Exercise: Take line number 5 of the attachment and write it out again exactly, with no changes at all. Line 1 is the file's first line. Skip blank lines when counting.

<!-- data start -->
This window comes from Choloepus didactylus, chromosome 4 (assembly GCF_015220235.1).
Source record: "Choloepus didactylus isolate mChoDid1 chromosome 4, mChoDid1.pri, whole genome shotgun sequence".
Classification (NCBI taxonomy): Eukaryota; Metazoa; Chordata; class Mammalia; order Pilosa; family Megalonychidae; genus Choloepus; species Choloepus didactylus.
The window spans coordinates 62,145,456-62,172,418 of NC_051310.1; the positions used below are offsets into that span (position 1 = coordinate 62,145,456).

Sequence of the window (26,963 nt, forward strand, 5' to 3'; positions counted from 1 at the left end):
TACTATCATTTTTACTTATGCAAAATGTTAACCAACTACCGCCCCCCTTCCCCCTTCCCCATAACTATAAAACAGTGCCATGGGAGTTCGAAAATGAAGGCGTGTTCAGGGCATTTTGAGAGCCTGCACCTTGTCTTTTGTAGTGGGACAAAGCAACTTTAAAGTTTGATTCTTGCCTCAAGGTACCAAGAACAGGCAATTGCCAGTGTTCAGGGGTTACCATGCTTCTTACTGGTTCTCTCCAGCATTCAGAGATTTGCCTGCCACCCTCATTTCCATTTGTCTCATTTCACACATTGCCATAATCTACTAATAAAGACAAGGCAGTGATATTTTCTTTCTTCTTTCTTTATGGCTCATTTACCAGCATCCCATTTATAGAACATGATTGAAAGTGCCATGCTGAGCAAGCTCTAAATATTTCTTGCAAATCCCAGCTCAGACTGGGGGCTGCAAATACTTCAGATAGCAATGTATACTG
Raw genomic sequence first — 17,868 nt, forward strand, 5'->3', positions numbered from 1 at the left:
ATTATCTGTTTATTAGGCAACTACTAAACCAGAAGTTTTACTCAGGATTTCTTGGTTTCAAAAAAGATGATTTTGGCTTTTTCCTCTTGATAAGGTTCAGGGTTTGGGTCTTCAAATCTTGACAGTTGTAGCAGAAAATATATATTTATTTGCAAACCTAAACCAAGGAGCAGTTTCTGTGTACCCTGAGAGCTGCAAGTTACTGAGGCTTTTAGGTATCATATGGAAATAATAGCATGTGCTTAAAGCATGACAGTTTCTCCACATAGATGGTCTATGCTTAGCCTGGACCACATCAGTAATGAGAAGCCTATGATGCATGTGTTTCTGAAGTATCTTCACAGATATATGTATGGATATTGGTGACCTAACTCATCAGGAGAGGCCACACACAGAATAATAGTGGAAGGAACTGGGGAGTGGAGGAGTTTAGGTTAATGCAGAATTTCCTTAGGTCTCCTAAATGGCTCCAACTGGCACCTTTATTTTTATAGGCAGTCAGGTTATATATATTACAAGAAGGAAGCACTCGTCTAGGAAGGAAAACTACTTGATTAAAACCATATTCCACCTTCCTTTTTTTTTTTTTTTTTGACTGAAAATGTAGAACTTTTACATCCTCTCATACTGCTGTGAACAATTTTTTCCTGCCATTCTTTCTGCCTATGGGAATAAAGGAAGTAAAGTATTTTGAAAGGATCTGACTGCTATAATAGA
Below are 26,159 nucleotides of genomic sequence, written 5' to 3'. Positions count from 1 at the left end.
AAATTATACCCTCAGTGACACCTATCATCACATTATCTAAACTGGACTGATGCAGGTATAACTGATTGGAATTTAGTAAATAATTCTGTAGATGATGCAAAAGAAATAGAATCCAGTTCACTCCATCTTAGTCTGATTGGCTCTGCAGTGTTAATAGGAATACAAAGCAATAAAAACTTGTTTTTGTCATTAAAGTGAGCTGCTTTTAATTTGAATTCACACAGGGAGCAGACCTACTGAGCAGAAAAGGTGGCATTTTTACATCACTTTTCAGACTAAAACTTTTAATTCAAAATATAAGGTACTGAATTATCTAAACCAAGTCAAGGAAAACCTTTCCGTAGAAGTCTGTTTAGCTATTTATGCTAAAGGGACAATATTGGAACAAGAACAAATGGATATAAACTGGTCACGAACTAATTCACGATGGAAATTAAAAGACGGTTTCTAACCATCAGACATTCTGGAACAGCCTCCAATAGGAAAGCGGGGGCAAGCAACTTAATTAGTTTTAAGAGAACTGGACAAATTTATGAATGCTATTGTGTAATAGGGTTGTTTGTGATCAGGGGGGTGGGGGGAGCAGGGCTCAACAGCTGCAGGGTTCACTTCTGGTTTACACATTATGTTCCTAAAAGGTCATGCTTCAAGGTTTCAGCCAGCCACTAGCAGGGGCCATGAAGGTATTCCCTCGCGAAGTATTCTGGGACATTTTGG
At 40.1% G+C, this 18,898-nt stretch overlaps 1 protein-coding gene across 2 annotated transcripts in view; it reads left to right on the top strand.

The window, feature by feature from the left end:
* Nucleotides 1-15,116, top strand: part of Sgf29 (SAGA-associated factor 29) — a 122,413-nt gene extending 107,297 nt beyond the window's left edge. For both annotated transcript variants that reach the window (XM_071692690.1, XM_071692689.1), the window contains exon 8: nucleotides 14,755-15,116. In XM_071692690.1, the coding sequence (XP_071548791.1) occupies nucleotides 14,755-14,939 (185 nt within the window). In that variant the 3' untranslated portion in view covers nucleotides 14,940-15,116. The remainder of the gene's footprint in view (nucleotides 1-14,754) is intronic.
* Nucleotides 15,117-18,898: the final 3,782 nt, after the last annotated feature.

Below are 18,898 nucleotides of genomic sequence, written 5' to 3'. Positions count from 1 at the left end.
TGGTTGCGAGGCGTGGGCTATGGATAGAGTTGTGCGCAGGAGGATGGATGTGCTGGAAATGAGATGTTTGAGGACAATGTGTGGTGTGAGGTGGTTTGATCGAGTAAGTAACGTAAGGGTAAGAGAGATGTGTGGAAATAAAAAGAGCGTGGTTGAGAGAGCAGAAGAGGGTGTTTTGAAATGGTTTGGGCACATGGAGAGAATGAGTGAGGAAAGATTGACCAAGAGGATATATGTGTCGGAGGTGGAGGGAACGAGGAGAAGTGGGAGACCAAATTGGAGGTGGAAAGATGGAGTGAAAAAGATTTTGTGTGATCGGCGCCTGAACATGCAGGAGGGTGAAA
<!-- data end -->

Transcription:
Sequence of the window (26,963 nt, forward strand, 5' to 3'; positions counted from 1 at the left end):